The Complete WordPress Security Guide – Step by Step –

WordPress Security
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WordPress is a tool that bloggers initially used, but it has become a popular website builder and is used by many website owners and companies over the years. It has proven itself to be an excellent content managing platform. Its popularity is attributed to the ease with which it can be used to create different kinds of websites suitable for various businesses.

Increased popularity has led to a larger surface area for hackers and attackers to breach WordPress websites and their data. This makes it essential to ensure that your sites are equipped with high security to safeguard your data and your client’s data. Better security will eventually lead to better performance and a better turnout overall.

WordPress websites had always remained an easy target for hackers. If you don’t cover all the loopholes of your blog, then the chances of being hacked by a professional hacker is always there. I’ve seen this situation happen to very professional bloggers, so don’t think that it can’t happen to you.

Usually, a hacker is looking for vulnerable installations of WordPress using different tools. When it finds a vulnerable site, he/she exploit the vulnerability to access the blog and insert links to various ill-reputed sites. This technique is an effort to use your blog to increase those sites’ Google PageRank scores (Nowadays, it’s called Domain Authority and Page Authority).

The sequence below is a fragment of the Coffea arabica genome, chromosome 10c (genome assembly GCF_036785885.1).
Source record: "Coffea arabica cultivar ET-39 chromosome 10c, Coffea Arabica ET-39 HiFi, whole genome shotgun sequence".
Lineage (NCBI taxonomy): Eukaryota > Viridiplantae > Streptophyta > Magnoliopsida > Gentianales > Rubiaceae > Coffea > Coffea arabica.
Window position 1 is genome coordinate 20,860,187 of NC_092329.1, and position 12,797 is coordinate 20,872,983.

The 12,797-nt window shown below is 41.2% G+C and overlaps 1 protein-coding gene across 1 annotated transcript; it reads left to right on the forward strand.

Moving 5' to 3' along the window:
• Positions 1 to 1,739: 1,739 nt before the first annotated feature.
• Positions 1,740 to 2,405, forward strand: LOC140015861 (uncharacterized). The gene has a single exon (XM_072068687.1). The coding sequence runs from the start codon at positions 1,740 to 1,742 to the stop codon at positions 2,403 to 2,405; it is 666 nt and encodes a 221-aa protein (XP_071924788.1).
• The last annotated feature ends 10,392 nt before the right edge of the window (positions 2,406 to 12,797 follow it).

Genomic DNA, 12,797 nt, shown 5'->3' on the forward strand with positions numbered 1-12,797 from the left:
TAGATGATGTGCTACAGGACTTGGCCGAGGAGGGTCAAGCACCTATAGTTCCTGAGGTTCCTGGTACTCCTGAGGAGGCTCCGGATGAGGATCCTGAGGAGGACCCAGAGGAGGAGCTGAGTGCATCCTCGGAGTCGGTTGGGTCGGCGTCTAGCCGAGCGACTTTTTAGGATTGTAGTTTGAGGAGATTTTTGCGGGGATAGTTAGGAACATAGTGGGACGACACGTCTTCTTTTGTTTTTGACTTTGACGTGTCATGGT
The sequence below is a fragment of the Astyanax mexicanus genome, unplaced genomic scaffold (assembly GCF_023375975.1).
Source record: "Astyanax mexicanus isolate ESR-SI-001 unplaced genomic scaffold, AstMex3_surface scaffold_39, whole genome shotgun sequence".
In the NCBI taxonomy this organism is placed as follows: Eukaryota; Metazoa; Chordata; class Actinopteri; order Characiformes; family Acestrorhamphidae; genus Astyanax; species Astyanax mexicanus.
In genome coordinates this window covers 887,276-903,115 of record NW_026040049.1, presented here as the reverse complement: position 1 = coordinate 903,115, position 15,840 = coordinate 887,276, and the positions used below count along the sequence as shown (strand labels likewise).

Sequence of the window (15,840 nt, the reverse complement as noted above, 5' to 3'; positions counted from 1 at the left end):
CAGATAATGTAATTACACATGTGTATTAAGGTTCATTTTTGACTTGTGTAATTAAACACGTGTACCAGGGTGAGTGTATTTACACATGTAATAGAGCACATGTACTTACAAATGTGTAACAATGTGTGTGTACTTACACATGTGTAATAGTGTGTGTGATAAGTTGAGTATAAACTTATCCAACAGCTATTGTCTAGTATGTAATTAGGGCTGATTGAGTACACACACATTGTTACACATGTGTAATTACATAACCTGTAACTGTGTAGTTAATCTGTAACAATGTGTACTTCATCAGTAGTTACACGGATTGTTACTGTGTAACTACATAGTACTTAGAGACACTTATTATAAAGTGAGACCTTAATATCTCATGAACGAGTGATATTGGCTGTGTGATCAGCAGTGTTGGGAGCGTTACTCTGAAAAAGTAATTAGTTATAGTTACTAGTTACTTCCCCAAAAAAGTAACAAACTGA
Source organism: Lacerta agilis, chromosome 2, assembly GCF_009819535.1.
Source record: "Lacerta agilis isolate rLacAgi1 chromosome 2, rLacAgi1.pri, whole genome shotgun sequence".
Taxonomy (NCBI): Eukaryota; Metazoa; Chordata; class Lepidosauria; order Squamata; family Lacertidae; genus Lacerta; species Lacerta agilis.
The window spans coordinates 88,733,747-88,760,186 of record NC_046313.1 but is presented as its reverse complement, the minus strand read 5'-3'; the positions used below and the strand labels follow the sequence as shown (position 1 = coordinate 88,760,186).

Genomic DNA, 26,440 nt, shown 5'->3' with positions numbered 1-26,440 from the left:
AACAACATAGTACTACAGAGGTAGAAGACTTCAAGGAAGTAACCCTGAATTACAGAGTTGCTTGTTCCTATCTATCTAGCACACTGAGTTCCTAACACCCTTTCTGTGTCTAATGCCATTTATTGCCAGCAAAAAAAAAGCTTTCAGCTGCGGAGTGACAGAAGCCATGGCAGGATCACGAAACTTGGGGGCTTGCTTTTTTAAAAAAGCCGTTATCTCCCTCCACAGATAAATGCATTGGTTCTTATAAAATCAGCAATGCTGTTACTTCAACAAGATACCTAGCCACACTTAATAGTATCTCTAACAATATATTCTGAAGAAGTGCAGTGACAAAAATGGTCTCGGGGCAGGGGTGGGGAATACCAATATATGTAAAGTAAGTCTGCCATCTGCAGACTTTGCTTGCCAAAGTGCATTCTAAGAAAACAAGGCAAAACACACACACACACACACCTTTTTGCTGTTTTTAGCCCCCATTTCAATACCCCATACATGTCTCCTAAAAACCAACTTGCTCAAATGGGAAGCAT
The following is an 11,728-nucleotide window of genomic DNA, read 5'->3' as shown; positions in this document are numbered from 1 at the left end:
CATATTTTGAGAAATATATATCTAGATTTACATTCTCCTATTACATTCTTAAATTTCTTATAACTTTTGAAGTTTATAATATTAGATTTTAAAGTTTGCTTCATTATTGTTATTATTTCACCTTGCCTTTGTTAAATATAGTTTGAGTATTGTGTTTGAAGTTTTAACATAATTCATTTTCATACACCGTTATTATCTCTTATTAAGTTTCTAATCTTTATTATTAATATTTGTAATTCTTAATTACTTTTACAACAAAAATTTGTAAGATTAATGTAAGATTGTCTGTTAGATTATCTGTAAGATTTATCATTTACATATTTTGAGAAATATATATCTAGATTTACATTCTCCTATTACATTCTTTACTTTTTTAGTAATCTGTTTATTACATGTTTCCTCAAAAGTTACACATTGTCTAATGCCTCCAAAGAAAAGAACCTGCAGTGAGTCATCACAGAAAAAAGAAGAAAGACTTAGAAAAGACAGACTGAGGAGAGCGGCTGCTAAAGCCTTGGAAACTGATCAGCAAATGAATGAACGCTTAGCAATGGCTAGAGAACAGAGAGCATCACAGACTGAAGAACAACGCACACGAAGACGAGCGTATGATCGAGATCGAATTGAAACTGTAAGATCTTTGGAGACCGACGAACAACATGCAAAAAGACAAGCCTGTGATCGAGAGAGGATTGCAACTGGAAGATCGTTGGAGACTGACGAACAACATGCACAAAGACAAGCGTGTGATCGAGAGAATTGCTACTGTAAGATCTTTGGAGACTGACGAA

This in-depth WordPress security guide is divided into six main portions.

Types of Security Risks

The attacks from which to defend your WordPress installations are different in nature but not of the same severity. Let’s see the most common:

  • Bruteforce login attempts: BruteForce is a common technique that aims to log in on the WordPress platform to take data and administration capabilities. It is not easy to create an attack, but now the possibility of using low-cost resources has increased the possibility that brute force is chosen to access our blog.
  • SPAM in the comments: One of the most common attacks for blogs that do not use any protection technique, the bots enter thousands of comments in the post at a time without leaving the admin time to remove them, thus creating confusion and failures the WordPress platform.
  • Vulnerability of old versions and plugins: to have installed an older version of WordPress can be the best way to be attacked; many bugs are now known and have many exploits available for use. Same for the recently updated plugins representing a possible security flaw with time.
  • SQL injection: although reduced compared to the past, this attack method is the most dangerous. The entry form can provide access to sensitive information and may allow the modification of database information.

For these types of attacks, there are specific solutions to be implemented through



This article was written by Editorial Staff and originally published on WPArena.

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